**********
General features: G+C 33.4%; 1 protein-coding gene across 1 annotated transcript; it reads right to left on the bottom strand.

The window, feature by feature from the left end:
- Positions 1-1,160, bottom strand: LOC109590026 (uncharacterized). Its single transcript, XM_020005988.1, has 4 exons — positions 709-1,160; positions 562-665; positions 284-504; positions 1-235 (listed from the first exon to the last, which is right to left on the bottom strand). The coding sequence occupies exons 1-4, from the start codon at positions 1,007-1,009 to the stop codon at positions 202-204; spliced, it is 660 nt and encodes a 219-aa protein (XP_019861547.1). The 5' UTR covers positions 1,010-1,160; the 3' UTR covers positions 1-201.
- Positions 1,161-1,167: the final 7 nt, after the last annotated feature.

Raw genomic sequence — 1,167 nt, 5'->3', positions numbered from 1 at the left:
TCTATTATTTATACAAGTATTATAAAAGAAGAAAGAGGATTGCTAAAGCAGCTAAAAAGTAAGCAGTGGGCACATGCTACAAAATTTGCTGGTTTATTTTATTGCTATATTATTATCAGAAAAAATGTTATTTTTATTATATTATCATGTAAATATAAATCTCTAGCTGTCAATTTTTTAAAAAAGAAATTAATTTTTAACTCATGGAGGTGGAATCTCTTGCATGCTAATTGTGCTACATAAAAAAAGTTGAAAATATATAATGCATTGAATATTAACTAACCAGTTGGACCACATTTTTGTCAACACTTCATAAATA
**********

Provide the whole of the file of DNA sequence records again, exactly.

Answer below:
General features: G+C 33.4%; 1 protein-coding gene across 1 annotated transcript; it reads right to left on the bottom strand.

The window, feature by feature from the left end:
- Positions 1-1,160, bottom strand: LOC109590026 (uncharacterized). Its single transcript, XM_020005988.1, has 4 exons — positions 709-1,160; positions 562-665; positions 284-504; positions 1-235 (listed from the first exon to the last, which is right to left on the bottom strand). The coding sequence occupies exons 1-4, from the start codon at positions 1,007-1,009 to the stop codon at positions 202-204; spliced, it is 660 nt and encodes a 219-aa protein (XP_019861547.1). The 5' UTR covers positions 1,010-1,160; the 3' UTR covers positions 1-201.
- Positions 1,161-1,167: the final 7 nt, after the last annotated feature.

Raw genomic sequence — 1,167 nt, 5'->3', positions numbered from 1 at the left:
TCTATTATTTATACAAGTATTATAAAAGAAGAAAGAGGATTGCTAAAGCAGCTAAAAAGTAAGCAGTGGGCACATGCTACAAAATTTGCTGGTTTATTTTATTGCTATATTATTATCAGAAAAAATGTTATTTTTATTATATTATCATGTAAATATAAATCTCTAGCTGTCAATTTTTTAAAAAAGAAATTAATTTTTAACTCATGGAGGTGGAATCTCTTGCATGCTAATTGTGCTACATAAAAAAAGTTGAAAATATATAATGCATTGAATATTAACTAACCAGTTGGACCACATTTTTGTCAACACTTCATAAATA